Events & Meetings

Record-breaker Babayev in a class of his own

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  • Record-breaker Babayev in a class of his own

Azerbaijan's Nazim Babayev produced the performance of the week in Eskilstuna today with a stunning leap in the triple jump to smash a record that had stood for nearly 30 years on a final day of the 23rd European Athletics Junior Championships where Great Britain & Northern Ireland won six gold medals.

Just a few weeks after becoming one of his country's heroes when he triumphed at the first European Games in Baku, Babayev, 17, took his career to a new level as he lit up the final with 17.04m to break a championship record that was set in Cottbus back in August 1985.

His success came in the second round as Babayev replaced the mark of 16.93m which East Germany's Volker Mai had jumped on August 25 1985.

Babayev's leap was also a national junior record and after an opening 16.44m, no-one could have predicted he would take his personal best from 16.61m to this amazing level.

Italy's Tobia Bocchi had led from the first round (16.51m), a distance which brought him second, with Pavlo Beznits, of the Ukraine, third (16.10m). But they had no answer to Bayavev's golden distance.

Britain finished top of the medal table with 11 golds after their Super Sunday.

It began with victory for Kyle Langford in the 800m, then the women's 4x100m relay team combined for glory, before Bobby Clay won the women's 1500m, Morgan Lake took the high jump, Adam Hague won the pole vault and then the women made it a relay double by taking the 4x400m.

The men's 800m final could not have been closer, with Langford, 19, seizing his chance to power through and win by one hundredth of a second (1:48.99) and gain revenge as he beat Russia's Konstantin Tolokonnikov and Mateusz Borkowski, of Poland, (1:49.21).

Two years ago at the IAAF World Youth Championships in Donetsk, Langford ended in third after not dipping on the line as Tolokonnikov won silver.

The relay team had seen their men disqualified from the heats in the morning but the women of Shannon Malone, 18, Shannon Hylton, 18, Charlotte McLennaghan, 17, and Imani Lansiquot, 19, were slick as they won in 44.18 from Poland (45.28) and France (45.35).

Lake, 18, is the world junior champion and one the championships' favourites beforehand, and after reaching the high jump final with her last attempt at 1.79m, she proved too strong for the rest today.

She went over 1.86m at her third attempt before clearing 1.89m in one go and then the winning mark of 1.91m on her second jump.

'It feels really special and because of last year I felt a little pressure coming into the competition today but I competed well and happy with the win,' said Lake.

Clay, 18, established a fine lead in the 1500m, a gap the rest could not bridge as she won in 4:17.91 and she led home a British one-two as Amy Griffiths was second (4:20.41) with Germany's Konstanze Klosterhalfen in third (4:20.84).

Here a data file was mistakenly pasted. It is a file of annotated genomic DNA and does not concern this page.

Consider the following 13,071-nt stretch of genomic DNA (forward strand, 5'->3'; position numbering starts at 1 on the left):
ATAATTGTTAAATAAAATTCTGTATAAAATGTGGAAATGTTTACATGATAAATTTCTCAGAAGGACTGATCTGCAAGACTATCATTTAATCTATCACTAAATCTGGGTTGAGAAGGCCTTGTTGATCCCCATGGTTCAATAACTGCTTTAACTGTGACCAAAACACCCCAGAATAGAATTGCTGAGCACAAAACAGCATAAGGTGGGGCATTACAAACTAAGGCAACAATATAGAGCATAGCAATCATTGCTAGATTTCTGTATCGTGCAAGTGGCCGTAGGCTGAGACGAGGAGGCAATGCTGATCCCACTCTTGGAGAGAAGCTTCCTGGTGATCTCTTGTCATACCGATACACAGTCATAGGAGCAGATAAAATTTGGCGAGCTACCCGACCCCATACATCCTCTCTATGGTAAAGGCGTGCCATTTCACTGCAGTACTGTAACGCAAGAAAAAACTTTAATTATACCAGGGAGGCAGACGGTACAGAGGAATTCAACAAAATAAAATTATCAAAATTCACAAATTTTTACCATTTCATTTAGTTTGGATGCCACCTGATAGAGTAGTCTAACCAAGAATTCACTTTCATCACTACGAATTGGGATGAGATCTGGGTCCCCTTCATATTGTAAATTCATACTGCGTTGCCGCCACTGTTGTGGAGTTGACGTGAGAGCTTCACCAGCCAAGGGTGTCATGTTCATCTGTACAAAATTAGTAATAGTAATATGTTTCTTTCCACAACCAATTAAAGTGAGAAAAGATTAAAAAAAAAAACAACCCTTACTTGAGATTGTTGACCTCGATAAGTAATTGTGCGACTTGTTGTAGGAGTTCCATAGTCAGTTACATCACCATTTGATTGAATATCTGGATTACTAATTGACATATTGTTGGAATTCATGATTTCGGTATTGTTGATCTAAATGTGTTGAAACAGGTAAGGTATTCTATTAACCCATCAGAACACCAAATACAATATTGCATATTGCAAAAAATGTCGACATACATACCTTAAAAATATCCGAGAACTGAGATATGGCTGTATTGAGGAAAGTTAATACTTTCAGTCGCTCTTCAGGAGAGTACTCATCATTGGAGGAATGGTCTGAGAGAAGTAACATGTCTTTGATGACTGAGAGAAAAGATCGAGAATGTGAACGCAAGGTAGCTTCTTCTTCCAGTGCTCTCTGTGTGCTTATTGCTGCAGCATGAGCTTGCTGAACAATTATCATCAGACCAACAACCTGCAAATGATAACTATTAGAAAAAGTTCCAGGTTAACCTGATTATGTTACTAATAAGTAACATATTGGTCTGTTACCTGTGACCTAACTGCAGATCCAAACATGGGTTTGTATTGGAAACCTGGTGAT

Hague, 17, Europe's No. 1 junior, cleared 5.50m to win the pole vault as the men behind him achieved personal bests, with Finland's Niko Koskinen second (5.35m) and Alioune Sene of France in third (5.30m).

Britain led all the way to win the 4x400m relay as their team of Cheriece Hylton, 18, Lina Nielsen, 19, Lily Beckford, 17, and Laviai Nielsen - Lina's twin - won (3:34.36) from Italy in a national junior record (3:37.45) and Russia (3:37.57).

Reh has her day - again

Germany's Alina Reh, 18, had been one of the stars on Saturday as she won the 3000m and produced another brilliantly controlled race to take her second gold with a blistering last lap in the 5000m final.

It quickly became a duel between her and Denmark's Anna Emilie Moller who was just behind her as the race reached its climax.

But as they hit the bell, Reh went for it and she was never going to be caught, winning in 16:02.01 from Moller in a personal best (16:07.43) with Spain's Carmela Cardama in third, also in a personal best, (16:23.81).

'Both races were tough, and it was my dream to win them both,' said Reh.

Italy took the men's 3000m steeplechase as Yohanes Chiappinelli, 17, won in 8:47.58 from Patrick Karl, of Germany (8:54.10) and Hungary's Balazs Juhasz third in a personal best (8:58.11).

Dolezal is the decathlon king

The decathlon junior went the way of Jan Dolezal, 19, of the Czech Republic, who was third overnight and replaced the first-day's top two on a Sunday that saw him win the discus (54.75m).

Dolezal took gold with 7929 points from Norway's Karsten Warholm, who had led after day one (7764) and Maksim Andraloits of Belarus, in third (7717).

Romania's Florentina Marincu, 19, justified her favourtisim to take the long jump.

She is the European Athletics Indoor bronze medallist and she won with 6.78m in the second round as Germany's Anna Buhler was second on countback (6.55m) from Fatima Diame, of Spain.

The last individual event was the women's javelin which saw gold go to Poland's Maria Andrejczyk, 19, with 59.73m.

And just as it looked like it might be a one-two for the country, Latvia's Anete Kocina ended that hope when she threw 58.88m with her final effort for silver from Aleksandra Ostrowska (56.24m).

All three had personal bests - infact there were six in the final - after four days of competition where more than 200 personal bests were broken in Eskilstuna.

The finale, the men's 4x400m, brought a worthy end to the drama as Russia snatched victory in the home straight with Ilya Krasnov, 19, overtaking France's Stephan Bertrand to lead his country home in 3:08.35.

Andrey Yefremov, 18, Andrey Kukharenko, 18, and 800m silver medallist Tolokonnikov, 19, set Krasnov on his way as France were eventually disqualified for a lane violation, so Italy were given silver (3:10.04) and Germany bronze (3:10.12).

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